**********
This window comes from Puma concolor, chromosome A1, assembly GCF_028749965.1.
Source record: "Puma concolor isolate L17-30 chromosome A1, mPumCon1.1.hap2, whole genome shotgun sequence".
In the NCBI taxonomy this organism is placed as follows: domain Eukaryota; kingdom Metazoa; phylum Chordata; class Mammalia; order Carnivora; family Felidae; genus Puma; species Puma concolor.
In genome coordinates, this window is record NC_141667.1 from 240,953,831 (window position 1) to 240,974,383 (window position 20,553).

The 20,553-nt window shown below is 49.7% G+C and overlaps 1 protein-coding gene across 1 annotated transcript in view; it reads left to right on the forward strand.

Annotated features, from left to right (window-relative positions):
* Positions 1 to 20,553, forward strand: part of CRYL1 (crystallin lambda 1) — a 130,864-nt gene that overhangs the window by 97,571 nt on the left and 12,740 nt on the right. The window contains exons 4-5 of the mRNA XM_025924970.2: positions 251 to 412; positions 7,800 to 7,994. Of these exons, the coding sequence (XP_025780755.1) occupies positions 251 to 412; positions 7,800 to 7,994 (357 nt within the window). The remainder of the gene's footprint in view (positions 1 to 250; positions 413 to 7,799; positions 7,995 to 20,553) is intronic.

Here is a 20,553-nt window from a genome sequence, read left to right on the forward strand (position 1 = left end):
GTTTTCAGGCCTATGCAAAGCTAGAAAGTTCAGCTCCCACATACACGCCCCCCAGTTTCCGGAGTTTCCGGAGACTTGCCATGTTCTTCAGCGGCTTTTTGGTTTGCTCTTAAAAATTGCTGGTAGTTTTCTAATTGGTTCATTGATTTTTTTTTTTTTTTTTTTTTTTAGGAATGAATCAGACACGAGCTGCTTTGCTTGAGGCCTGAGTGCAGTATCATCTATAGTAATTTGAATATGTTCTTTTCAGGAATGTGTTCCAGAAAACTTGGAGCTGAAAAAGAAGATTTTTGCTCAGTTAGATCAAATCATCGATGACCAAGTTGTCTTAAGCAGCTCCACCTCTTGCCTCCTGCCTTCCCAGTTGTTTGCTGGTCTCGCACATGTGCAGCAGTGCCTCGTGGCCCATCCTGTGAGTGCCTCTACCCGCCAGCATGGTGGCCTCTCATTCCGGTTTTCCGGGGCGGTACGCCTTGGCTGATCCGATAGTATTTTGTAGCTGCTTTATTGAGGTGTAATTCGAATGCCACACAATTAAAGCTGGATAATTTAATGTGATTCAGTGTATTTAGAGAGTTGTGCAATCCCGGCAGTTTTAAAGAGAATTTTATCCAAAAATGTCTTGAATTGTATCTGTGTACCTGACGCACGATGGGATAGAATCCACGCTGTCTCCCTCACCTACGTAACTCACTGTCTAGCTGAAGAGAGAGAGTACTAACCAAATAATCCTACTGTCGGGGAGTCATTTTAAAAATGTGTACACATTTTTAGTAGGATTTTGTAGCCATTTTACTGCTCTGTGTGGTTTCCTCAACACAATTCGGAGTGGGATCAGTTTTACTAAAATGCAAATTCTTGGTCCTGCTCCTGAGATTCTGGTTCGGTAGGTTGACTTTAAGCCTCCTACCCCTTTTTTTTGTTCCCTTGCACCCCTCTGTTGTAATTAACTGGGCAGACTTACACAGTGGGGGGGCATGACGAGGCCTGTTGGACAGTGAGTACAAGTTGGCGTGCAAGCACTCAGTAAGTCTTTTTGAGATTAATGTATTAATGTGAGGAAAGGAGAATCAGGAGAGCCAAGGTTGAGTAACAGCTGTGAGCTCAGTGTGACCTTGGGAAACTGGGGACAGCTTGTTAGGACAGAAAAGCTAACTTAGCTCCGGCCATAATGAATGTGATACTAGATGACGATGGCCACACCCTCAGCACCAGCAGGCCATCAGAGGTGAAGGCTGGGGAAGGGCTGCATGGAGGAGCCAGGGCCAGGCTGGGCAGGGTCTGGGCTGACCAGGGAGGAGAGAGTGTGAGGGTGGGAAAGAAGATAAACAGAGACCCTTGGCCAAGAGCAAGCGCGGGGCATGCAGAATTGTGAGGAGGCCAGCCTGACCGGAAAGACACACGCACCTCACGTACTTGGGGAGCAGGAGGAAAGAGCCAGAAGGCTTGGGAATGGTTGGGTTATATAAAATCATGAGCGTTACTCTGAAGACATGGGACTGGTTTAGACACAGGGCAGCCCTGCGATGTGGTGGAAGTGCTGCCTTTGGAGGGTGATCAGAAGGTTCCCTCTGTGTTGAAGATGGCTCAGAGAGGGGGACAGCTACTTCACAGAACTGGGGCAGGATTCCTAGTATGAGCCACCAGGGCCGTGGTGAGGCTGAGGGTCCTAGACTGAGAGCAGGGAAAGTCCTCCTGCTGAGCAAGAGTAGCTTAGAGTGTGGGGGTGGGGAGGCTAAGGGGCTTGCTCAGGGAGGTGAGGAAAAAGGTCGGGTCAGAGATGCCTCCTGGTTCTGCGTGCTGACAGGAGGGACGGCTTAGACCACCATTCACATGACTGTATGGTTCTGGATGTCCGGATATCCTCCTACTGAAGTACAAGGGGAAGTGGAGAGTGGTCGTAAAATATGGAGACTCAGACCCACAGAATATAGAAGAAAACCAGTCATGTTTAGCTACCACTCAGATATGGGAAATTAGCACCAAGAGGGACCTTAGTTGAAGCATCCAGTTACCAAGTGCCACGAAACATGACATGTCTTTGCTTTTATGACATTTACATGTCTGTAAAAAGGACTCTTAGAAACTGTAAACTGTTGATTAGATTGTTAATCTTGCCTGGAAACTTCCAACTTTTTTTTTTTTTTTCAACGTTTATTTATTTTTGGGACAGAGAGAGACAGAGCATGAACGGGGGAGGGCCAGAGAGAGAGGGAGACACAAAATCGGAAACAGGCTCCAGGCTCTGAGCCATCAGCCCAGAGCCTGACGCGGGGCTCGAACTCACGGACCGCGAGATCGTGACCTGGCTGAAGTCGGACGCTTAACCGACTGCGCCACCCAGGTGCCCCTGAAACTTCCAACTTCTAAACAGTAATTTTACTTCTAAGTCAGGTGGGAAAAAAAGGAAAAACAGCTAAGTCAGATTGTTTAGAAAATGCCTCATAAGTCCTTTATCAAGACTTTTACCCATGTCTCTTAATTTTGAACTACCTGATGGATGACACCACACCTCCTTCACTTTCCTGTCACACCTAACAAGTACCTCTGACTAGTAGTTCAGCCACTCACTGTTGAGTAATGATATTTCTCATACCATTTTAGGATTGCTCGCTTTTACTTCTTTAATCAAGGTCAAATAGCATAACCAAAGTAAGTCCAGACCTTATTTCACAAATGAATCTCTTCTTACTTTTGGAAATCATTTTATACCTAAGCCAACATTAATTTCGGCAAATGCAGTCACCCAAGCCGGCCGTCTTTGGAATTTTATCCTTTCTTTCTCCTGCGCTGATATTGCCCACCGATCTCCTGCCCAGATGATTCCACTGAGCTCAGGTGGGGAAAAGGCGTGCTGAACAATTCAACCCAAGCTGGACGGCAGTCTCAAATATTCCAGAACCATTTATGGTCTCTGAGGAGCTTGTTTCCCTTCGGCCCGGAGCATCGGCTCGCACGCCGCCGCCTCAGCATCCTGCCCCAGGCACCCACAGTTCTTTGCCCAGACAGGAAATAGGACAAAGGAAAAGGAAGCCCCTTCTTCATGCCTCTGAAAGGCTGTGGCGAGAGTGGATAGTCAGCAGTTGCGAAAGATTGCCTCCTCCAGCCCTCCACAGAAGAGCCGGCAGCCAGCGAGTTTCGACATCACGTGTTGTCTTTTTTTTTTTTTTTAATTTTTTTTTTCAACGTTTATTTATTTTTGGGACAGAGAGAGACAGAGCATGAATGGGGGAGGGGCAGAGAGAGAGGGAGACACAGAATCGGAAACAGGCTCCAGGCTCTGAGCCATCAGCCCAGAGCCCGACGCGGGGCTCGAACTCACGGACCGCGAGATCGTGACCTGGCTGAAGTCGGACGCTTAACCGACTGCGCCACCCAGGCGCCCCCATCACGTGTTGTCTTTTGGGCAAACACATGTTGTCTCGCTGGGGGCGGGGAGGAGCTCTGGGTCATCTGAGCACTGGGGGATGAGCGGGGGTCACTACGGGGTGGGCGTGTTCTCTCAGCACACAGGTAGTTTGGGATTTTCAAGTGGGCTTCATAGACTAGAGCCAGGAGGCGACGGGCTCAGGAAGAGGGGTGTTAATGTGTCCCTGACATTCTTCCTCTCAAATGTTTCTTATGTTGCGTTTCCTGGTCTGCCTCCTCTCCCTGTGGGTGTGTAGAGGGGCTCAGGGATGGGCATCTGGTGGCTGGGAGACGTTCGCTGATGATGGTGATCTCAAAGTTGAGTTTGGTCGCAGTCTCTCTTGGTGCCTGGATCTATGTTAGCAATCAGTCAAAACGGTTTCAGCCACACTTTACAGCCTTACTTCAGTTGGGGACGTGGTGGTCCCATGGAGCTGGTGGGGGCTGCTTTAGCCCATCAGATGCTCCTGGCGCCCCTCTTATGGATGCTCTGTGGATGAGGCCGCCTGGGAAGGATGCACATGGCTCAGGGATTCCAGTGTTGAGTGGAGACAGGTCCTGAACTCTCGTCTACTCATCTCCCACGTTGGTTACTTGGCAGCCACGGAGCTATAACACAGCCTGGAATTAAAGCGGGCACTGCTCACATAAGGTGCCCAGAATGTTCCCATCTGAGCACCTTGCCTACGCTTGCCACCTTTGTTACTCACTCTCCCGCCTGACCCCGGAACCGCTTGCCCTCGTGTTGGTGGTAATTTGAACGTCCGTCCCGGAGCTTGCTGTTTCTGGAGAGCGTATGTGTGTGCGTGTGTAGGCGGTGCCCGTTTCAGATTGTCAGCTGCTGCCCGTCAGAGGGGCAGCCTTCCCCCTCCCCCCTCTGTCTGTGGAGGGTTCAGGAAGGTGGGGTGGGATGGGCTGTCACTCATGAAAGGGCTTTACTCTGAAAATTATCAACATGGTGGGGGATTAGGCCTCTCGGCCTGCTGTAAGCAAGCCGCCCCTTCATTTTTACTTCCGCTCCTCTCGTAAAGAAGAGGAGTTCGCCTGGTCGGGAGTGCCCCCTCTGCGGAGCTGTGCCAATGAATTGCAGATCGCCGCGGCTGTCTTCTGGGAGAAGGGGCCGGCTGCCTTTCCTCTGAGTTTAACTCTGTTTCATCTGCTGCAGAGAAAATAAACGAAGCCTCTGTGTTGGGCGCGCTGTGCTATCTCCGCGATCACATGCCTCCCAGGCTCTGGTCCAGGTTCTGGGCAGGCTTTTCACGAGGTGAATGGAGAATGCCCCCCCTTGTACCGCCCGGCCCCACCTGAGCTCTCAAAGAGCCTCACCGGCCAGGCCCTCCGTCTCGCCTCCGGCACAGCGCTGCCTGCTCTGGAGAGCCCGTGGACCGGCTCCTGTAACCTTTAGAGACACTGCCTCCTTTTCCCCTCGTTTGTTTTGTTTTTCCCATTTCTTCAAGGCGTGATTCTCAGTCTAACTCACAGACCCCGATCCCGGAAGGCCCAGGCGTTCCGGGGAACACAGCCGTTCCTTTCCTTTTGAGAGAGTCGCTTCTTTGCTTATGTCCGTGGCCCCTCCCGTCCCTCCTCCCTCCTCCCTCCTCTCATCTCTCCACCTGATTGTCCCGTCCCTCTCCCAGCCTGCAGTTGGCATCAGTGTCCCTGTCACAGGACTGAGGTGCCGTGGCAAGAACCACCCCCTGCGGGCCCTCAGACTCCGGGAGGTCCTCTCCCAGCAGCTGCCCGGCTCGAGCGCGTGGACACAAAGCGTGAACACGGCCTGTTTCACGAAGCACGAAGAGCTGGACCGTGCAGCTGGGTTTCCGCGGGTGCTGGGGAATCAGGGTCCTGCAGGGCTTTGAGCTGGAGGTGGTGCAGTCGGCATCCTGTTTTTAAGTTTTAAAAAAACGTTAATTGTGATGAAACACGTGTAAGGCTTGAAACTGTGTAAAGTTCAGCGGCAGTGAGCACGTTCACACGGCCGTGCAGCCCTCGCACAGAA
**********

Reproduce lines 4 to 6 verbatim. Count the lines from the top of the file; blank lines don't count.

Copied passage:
In genome coordinates, this window is record NC_141667.1 from 240,953,831 (window position 1) to 240,974,383 (window position 20,553).

The 20,553-nt window shown below is 49.7% G+C and overlaps 1 protein-coding gene across 1 annotated transcript in view; it reads left to right on the forward strand.

Annotated features, from left to right (window-relative positions):